When all these became obviously unbearable, Nigerians raised their voices, everyone in their own little way. A unified cry was channeled to the Nigerian Communication Commission (NCC), Consumer Protection Council (CPC), Servicom etc. Before long, the cry of the people found its way to the legislative chambers, the National assembly through the Senate soon summoned the NCC, and set up a probe panel to investigate the cause of the poor service delivery. The then Chairman, Senate Committee on Communications, Gil Emeka Nnaji told the Network providers to improve on their service delivery or face being forced out of the country. A toothless dog barking, so it eventually appeared as it often is the case with many of our struggles, we make so much noise and still accomplish little or nothing. Rumours were heard of the Network providers being sanctioned and fines imposed on them, still the reason for the struggle was not justified eventually, as the cry of the masses remains the same till present. Issues of unreasonably high call rates, unexplainable deductions of call credit, unauthorized or imposed subscription for products, unreasonable promos, inadequate participation to total neglect of social responsibility duties, poor network connectivity amongst many others still live with us till date. Network failure and seizures ranging from minutes to hours and sometimes days is still a common feature on our various networks.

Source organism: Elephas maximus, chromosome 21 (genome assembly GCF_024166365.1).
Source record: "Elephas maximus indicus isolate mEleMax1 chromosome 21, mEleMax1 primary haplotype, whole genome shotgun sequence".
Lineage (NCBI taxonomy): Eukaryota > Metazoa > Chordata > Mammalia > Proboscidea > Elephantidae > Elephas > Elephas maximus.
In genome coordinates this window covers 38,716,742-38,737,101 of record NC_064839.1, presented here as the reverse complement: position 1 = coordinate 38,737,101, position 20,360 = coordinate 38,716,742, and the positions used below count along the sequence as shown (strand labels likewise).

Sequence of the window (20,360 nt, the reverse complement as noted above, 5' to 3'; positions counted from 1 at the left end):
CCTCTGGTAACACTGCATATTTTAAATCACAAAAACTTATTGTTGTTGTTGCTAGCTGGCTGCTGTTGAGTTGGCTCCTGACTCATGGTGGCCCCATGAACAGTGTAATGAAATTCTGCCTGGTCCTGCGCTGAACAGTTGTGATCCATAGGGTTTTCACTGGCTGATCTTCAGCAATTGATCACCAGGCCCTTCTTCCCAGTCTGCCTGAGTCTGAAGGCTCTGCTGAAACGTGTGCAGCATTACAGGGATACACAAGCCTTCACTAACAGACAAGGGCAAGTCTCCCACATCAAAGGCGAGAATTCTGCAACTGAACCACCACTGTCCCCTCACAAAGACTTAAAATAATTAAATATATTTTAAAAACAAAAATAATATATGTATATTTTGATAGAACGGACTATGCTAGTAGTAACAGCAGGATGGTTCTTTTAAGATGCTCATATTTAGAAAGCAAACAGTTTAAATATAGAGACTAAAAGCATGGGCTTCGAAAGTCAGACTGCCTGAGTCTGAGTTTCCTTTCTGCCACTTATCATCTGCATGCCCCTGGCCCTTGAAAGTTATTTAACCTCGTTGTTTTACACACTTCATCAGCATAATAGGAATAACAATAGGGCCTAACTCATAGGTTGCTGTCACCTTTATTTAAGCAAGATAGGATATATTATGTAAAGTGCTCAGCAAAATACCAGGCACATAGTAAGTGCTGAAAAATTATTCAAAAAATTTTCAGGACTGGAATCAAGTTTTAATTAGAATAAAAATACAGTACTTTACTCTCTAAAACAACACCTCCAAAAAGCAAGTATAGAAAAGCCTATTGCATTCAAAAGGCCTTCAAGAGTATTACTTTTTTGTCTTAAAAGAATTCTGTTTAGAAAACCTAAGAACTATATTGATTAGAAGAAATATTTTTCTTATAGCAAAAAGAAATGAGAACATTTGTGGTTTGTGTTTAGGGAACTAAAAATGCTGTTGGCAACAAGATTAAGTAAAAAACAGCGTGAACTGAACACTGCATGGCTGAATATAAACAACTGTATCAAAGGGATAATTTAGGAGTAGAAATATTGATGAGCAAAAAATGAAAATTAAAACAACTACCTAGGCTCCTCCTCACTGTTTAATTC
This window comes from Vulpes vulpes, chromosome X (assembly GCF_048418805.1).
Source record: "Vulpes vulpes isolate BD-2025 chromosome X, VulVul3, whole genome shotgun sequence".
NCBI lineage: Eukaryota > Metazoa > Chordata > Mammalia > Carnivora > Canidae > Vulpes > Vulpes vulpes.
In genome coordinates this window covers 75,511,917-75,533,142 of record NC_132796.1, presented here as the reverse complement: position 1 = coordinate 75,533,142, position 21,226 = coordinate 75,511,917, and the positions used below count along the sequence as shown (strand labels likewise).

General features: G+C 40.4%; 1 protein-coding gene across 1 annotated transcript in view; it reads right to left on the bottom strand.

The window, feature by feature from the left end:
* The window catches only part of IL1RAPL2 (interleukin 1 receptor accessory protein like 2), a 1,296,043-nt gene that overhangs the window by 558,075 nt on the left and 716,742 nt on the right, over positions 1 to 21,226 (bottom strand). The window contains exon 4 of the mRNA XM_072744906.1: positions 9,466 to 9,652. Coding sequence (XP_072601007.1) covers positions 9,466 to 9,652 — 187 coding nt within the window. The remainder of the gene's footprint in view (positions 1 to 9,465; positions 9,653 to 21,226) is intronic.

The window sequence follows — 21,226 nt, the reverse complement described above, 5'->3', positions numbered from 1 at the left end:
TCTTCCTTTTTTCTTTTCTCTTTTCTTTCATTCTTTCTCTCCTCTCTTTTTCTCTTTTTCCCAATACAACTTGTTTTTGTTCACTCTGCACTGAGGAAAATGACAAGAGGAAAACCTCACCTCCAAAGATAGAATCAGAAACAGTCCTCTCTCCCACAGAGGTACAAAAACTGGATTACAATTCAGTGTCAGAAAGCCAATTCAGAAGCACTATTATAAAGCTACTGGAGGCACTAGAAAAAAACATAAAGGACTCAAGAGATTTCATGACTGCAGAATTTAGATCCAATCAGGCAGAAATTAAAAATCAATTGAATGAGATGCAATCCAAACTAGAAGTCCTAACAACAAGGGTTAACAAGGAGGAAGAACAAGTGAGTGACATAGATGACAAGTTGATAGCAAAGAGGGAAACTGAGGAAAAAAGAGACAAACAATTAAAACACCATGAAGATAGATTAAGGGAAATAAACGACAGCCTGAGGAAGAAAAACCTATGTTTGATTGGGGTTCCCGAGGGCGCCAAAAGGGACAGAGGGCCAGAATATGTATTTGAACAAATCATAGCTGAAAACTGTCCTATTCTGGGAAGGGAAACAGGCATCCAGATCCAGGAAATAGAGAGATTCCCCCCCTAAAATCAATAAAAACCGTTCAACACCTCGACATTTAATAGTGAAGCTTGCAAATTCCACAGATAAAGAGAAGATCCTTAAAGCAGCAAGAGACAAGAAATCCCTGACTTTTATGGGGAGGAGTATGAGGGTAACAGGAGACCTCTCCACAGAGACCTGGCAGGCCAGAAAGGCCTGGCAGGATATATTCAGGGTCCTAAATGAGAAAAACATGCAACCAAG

Though I believe the contest is far from over and the battle far from won, I am afraid its beginning to seem as though the Nigerian users have now settled for and come to accept this mediocre services. Do I blame us? No I do not, this has come as a fall out of how those we saw as saviors, sabotaged our struggle, making a mess of it till it yielded little or no positive results. If the Nigerian Senate could not help win a battle against poor network service and delivery by Mobile Telecommunication Network Providers, who will???.
To assume the above paragraph as issues to be revisited and raised again by authorities concerned, and the below as a subjoinder requiring urgent attention will help chart a good course.